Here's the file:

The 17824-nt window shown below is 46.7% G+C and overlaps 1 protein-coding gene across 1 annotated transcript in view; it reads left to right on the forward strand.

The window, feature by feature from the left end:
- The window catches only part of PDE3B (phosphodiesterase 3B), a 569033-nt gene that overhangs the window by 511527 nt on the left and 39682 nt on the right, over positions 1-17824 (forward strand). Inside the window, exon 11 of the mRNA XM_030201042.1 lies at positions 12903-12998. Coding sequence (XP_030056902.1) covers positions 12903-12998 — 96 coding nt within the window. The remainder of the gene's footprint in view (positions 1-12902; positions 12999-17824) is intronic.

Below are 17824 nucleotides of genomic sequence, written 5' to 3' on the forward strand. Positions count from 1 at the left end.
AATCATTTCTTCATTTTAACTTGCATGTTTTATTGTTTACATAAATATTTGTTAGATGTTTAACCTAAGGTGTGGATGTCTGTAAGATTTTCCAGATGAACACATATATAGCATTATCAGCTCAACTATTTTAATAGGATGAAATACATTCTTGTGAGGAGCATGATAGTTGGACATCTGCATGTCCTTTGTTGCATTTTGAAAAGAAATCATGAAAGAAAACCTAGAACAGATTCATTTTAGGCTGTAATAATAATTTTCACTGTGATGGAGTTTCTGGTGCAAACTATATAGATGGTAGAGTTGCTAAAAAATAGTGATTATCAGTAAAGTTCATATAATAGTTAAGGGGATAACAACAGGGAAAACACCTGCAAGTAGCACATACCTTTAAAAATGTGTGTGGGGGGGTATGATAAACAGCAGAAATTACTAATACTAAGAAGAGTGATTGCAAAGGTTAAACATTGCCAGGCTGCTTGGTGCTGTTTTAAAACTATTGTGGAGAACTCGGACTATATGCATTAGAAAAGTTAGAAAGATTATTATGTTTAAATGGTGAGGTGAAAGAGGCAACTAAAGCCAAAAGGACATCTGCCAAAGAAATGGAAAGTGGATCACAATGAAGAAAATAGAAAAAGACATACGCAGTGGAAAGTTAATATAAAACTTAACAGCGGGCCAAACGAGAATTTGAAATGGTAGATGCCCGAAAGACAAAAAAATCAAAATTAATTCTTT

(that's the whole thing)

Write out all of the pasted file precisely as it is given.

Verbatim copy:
The 17824-nt window shown below is 46.7% G+C and overlaps 1 protein-coding gene across 1 annotated transcript in view; it reads left to right on the forward strand.

The window, feature by feature from the left end:
- The window catches only part of PDE3B (phosphodiesterase 3B), a 569033-nt gene that overhangs the window by 511527 nt on the left and 39682 nt on the right, over positions 1-17824 (forward strand). Inside the window, exon 11 of the mRNA XM_030201042.1 lies at positions 12903-12998. Coding sequence (XP_030056902.1) covers positions 12903-12998 — 96 coding nt within the window. The remainder of the gene's footprint in view (positions 1-12902; positions 12999-17824) is intronic.

Below are 17824 nucleotides of genomic sequence, written 5' to 3' on the forward strand. Positions count from 1 at the left end.
AATCATTTCTTCATTTTAACTTGCATGTTTTATTGTTTACATAAATATTTGTTAGATGTTTAACCTAAGGTGTGGATGTCTGTAAGATTTTCCAGATGAACACATATATAGCATTATCAGCTCAACTATTTTAATAGGATGAAATACATTCTTGTGAGGAGCATGATAGTTGGACATCTGCATGTCCTTTGTTGCATTTTGAAAAGAAATCATGAAAGAAAACCTAGAACAGATTCATTTTAGGCTGTAATAATAATTTTCACTGTGATGGAGTTTCTGGTGCAAACTATATAGATGGTAGAGTTGCTAAAAAATAGTGATTATCAGTAAAGTTCATATAATAGTTAAGGGGATAACAACAGGGAAAACACCTGCAAGTAGCACATACCTTTAAAAATGTGTGTGGGGGGGTATGATAAACAGCAGAAATTACTAATACTAAGAAGAGTGATTGCAAAGGTTAAACATTGCCAGGCTGCTTGGTGCTGTTTTAAAACTATTGTGGAGAACTCGGACTATATGCATTAGAAAAGTTAGAAAGATTATTATGTTTAAATGGTGAGGTGAAAGAGGCAACTAAAGCCAAAAGGACATCTGCCAAAGAAATGGAAAGTGGATCACAATGAAGAAAATAGAAAAAGACATACGCAGTGGAAAGTTAATATAAAACTTAACAGCGGGCCAAACGAGAATTTGAAATGGTAGATGCCCGAAAGACAAAAAAATCAAAATTAATTCTTT